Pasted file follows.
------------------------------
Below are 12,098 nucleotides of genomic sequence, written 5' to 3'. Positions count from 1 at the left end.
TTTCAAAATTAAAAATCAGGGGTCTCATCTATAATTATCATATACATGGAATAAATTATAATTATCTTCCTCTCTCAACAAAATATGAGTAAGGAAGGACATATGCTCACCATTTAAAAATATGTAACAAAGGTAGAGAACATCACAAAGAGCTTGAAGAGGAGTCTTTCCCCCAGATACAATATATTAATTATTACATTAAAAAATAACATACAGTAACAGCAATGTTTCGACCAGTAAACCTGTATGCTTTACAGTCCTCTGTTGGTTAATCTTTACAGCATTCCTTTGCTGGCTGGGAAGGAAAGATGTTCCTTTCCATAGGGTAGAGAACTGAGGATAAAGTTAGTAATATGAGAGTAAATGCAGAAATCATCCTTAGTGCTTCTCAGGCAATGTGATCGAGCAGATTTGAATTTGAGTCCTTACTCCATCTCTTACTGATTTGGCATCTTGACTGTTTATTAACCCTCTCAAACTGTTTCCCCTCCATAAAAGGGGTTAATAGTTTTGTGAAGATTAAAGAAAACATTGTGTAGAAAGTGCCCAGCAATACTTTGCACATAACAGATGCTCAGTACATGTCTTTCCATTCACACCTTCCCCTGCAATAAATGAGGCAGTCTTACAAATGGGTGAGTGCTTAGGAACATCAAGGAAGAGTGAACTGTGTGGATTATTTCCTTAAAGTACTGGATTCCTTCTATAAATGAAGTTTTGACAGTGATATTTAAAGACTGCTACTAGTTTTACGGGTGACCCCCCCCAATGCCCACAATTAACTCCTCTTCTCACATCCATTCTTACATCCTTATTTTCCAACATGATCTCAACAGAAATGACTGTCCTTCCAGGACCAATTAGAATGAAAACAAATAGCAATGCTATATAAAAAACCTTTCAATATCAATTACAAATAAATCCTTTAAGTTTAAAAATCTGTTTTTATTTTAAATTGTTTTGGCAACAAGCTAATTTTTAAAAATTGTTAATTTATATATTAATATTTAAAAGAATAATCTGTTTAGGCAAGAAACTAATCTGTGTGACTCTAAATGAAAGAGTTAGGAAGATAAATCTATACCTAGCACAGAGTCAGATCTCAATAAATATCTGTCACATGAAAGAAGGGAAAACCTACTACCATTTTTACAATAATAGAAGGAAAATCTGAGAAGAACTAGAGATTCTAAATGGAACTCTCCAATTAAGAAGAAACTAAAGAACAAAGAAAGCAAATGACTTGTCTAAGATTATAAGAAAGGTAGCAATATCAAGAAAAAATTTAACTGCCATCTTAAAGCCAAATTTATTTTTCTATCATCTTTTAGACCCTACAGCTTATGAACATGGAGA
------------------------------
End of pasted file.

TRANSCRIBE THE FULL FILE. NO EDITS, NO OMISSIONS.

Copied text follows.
Below are 12,098 nucleotides of genomic sequence, written 5' to 3'. Positions count from 1 at the left end.
TTTCAAAATTAAAAATCAGGGGTCTCATCTATAATTATCATATACATGGAATAAATTATAATTATCTTCCTCTCTCAACAAAATATGAGTAAGGAAGGACATATGCTCACCATTTAAAAATATGTAACAAAGGTAGAGAACATCACAAAGAGCTTGAAGAGGAGTCTTTCCCCCAGATACAATATATTAATTATTACATTAAAAAATAACATACAGTAACAGCAATGTTTCGACCAGTAAACCTGTATGCTTTACAGTCCTCTGTTGGTTAATCTTTACAGCATTCCTTTGCTGGCTGGGAAGGAAAGATGTTCCTTTCCATAGGGTAGAGAACTGAGGATAAAGTTAGTAATATGAGAGTAAATGCAGAAATCATCCTTAGTGCTTCTCAGGCAATGTGATCGAGCAGATTTGAATTTGAGTCCTTACTCCATCTCTTACTGATTTGGCATCTTGACTGTTTATTAACCCTCTCAAACTGTTTCCCCTCCATAAAAGGGGTTAATAGTTTTGTGAAGATTAAAGAAAACATTGTGTAGAAAGTGCCCAGCAATACTTTGCACATAACAGATGCTCAGTACATGTCTTTCCATTCACACCTTCCCCTGCAATAAATGAGGCAGTCTTACAAATGGGTGAGTGCTTAGGAACATCAAGGAAGAGTGAACTGTGTGGATTATTTCCTTAAAGTACTGGATTCCTTCTATAAATGAAGTTTTGACAGTGATATTTAAAGACTGCTACTAGTTTTACGGGTGACCCCCCCCAATGCCCACAATTAACTCCTCTTCTCACATCCATTCTTACATCCTTATTTTCCAACATGATCTCAACAGAAATGACTGTCCTTCCAGGACCAATTAGAATGAAAACAAATAGCAATGCTATATAAAAAACCTTTCAATATCAATTACAAATAAATCCTTTAAGTTTAAAAATCTGTTTTTATTTTAAATTGTTTTGGCAACAAGCTAATTTTTAAAAATTGTTAATTTATATATTAATATTTAAAAGAATAATCTGTTTAGGCAAGAAACTAATCTGTGTGACTCTAAATGAAAGAGTTAGGAAGATAAATCTATACCTAGCACAGAGTCAGATCTCAATAAATATCTGTCACATGAAAGAAGGGAAAACCTACTACCATTTTTACAATAATAGAAGGAAAATCTGAGAAGAACTAGAGATTCTAAATGGAACTCTCCAATTAAGAAGAAACTAAAGAACAAAGAAAGCAAATGACTTGTCTAAGATTATAAGAAAGGTAGCAATATCAAGAAAAAATTTAACTGCCATCTTAAAGCCAAATTTATTTTTCTATCATCTTTTAGACCCTACAGCTTATGAACATGGAGA